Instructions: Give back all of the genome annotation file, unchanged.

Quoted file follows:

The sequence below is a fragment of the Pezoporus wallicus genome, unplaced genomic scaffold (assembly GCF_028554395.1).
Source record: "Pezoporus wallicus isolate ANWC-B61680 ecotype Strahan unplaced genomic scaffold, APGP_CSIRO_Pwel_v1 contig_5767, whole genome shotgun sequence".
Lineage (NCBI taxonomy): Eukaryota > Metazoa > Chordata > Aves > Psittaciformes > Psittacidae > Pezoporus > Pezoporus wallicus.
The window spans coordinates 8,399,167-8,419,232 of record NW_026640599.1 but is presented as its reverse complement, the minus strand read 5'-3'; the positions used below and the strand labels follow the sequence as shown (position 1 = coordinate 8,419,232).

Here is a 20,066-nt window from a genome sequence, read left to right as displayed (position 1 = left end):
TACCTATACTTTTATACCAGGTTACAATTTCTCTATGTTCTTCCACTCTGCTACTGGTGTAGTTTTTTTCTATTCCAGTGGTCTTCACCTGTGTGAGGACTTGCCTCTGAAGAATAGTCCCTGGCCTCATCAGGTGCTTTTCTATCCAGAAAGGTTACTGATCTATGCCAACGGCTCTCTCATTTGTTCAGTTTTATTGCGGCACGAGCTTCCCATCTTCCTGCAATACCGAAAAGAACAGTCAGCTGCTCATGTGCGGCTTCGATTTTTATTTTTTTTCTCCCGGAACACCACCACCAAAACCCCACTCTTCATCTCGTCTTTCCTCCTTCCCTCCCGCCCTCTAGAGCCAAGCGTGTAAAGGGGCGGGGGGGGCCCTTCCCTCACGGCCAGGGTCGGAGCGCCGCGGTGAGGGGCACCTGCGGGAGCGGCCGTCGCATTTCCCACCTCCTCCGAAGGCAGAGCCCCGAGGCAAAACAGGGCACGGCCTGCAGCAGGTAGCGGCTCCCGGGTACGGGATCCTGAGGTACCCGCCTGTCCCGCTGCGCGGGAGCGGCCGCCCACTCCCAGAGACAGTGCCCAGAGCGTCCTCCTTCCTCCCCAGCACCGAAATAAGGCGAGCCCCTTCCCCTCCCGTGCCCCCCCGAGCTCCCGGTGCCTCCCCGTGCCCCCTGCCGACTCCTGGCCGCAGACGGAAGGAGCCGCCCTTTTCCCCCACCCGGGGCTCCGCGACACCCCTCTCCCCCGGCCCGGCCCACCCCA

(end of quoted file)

The sequence below is a fragment of the Pezoporus wallicus genome, unplaced genomic scaffold (assembly GCF_028554395.1).
Source record: "Pezoporus wallicus isolate ANWC-B61680 ecotype Strahan unplaced genomic scaffold, APGP_CSIRO_Pwel_v1 contig_5767, whole genome shotgun sequence".
Lineage (NCBI taxonomy): Eukaryota > Metazoa > Chordata > Aves > Psittaciformes > Psittacidae > Pezoporus > Pezoporus wallicus.
The window spans coordinates 8,399,167-8,419,232 of record NW_026640599.1 but is presented as its reverse complement, the minus strand read 5'-3'; the positions used below and the strand labels follow the sequence as shown (position 1 = coordinate 8,419,232).

Here is a 20,066-nt window from a genome sequence, read left to right as displayed (position 1 = left end):
TACCTATACTTTTATACCAGGTTACAATTTCTCTATGTTCTTCCACTCTGCTACTGGTGTAGTTTTTTTCTATTCCAGTGGTCTTCACCTGTGTGAGGACTTGCCTCTGAAGAATAGTCCCTGGCCTCATCAGGTGCTTTTCTATCCAGAAAGGTTACTGATCTATGCCAACGGCTCTCTCATTTGTTCAGTTTTATTGCGGCACGAGCTTCCCATCTTCCTGCAATACCGAAAAGAACAGTCAGCTGCTCATGTGCGGCTTCGATTTTTATTTTTTTTCTCCCGGAACACCACCACCAAAACCCCACTCTTCATCTCGTCTTTCCTCCTTCCCTCCCGCCCTCTAGAGCCAAGCGTGTAAAGGGGCGGGGGGGGCCCTTCCCTCACGGCCAGGGTCGGAGCGCCGCGGTGAGGGGCACCTGCGGGAGCGGCCGTCGCATTTCCCACCTCCTCCGAAGGCAGAGCCCCGAGGCAAAACAGGGCACGGCCTGCAGCAGGTAGCGGCTCCCGGGTACGGGATCCTGAGGTACCCGCCTGTCCCGCTGCGCGGGAGCGGCCGCCCACTCCCAGAGACAGTGCCCAGAGCGTCCTCCTTCCTCCCCAGCACCGAAATAAGGCGAGCCCCTTCCCCTCCCGTGCCCCCCCGAGCTCCCGGTGCCTCCCCGTGCCCCCTGCCGACTCCTGGCCGCAGACGGAAGGAGCCGCCCTTTTCCCCCACCCGGGGCTCCGCGACACCCCTCTCCCCCGGCCCGGCCCACCCCA